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US Consumer Confidence Slumps in November as Short-Term Outlook Worsens

Jay Brahach November 24, 2020

The Conference Board’s Consumer Confidence Index missed expectations for November, falling to 96.1 against a measure of 101.4 in October.

In the aftermath of this release, the trade-weighted US Dollar Index (DXY) declined by 0.10 percentage points, a larger-than-usual response.

In recent months, much of the focus for consumers has been on the election. While we have consistently seen negative movements in consumer sentiment since the onset of the pandemic, till now the direct impact on US dollar strength has been somewhat negligible. It’s widely believed that in recent months market participants have been hesitant to react to data releases due to election uncertainty, but it seems that this has now somewhat dissipated.

Looking at current market conditions, consumers were largely unchanged from last month. Those claiming conditions were “good” declined from 18.6% percent to 17.6%. Those describing conditions as “bad” also declined from 34.4% to 33.5%, leaving the overall outlook constant.

The overall dip in consumer sentiment can be attributed to the short-term economic outlook, as the COVID-19 situation continues to worsen. As of yesterday, 85,700 patients were hospitalized across the US, and as we enter the Thanksgiving period, fears of virus spread are increasing.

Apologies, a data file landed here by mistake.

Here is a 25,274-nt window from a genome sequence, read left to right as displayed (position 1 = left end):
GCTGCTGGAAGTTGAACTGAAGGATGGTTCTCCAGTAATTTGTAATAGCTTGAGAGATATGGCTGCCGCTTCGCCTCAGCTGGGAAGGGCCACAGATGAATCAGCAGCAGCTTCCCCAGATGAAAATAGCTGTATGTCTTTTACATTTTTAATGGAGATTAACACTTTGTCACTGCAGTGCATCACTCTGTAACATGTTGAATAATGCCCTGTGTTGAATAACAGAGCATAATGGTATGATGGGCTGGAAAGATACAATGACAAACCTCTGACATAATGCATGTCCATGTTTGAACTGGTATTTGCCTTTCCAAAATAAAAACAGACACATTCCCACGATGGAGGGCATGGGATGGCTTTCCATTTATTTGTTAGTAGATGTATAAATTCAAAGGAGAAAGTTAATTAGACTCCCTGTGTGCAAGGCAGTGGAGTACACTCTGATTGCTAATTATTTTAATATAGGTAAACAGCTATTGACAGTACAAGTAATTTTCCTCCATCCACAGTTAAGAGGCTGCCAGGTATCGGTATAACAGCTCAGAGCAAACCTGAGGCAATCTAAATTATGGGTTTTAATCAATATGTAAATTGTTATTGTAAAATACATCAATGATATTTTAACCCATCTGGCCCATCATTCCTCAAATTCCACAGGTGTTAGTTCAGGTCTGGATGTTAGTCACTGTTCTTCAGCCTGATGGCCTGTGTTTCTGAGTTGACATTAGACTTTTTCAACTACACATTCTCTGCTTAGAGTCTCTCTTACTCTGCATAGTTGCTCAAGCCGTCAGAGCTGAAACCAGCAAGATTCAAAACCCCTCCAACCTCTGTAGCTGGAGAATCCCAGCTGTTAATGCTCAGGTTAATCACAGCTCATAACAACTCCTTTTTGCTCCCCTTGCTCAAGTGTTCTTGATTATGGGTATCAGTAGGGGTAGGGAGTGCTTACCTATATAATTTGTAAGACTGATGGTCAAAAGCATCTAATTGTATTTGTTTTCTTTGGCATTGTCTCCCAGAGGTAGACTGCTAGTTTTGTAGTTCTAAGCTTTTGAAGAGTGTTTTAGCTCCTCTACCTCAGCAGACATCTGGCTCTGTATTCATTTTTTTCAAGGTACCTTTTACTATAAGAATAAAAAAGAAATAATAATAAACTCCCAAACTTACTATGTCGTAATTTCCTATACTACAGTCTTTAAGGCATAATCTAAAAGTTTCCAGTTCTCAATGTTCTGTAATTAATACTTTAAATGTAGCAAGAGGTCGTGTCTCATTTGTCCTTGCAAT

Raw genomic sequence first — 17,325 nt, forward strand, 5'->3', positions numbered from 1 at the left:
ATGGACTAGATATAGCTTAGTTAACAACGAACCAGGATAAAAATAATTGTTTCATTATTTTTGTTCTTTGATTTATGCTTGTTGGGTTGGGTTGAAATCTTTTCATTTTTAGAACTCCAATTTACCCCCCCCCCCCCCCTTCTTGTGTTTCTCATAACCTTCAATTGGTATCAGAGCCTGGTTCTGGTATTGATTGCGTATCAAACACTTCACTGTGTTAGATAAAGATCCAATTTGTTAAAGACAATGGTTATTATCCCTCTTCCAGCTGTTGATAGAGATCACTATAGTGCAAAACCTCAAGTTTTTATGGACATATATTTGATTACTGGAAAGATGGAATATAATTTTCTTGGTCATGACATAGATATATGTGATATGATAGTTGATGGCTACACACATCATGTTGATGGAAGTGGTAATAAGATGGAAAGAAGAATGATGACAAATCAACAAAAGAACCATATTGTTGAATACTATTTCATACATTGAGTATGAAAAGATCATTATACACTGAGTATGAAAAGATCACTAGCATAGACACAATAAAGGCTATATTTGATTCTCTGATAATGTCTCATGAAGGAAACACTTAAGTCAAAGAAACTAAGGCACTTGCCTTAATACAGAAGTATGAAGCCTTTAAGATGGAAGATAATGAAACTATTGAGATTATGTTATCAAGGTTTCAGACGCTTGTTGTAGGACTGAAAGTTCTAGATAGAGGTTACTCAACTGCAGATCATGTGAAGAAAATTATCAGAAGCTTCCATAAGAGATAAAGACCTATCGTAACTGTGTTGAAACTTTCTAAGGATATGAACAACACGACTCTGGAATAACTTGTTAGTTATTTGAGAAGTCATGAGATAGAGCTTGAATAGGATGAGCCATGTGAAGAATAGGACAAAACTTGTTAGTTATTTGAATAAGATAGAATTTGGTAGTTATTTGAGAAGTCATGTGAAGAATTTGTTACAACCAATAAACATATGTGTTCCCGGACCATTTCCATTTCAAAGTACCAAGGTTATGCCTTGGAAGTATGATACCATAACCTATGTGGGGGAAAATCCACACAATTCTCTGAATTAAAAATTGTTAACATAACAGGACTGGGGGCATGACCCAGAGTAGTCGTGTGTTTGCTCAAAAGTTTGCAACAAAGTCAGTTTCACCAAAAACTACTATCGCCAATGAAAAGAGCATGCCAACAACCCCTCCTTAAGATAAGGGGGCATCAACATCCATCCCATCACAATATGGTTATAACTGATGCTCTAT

Consumers expecting business conditions to improve in the next six months declined from 36% to 27.4%. Those expecting conditions to weaken increased from 15.9% to 19.8%.

In addition to this, the outlook for the job market also looks less than desirable, with the percentage of survey participants expecting more jobs declining from 32% to 25.9%.

While there has been much uncertainty surrounding the pandemic, the Trump Administration has finally agreed to begin the transition process, as the State of Michigan certified its election results yesterday. This is important for consumers as it gives President-elect Joe Biden access to the resources necessary to build a cohesive recovery plan.
Next year looks increasingly uncertain, but an end to the election circus may give some hope to consumers in the months to come.

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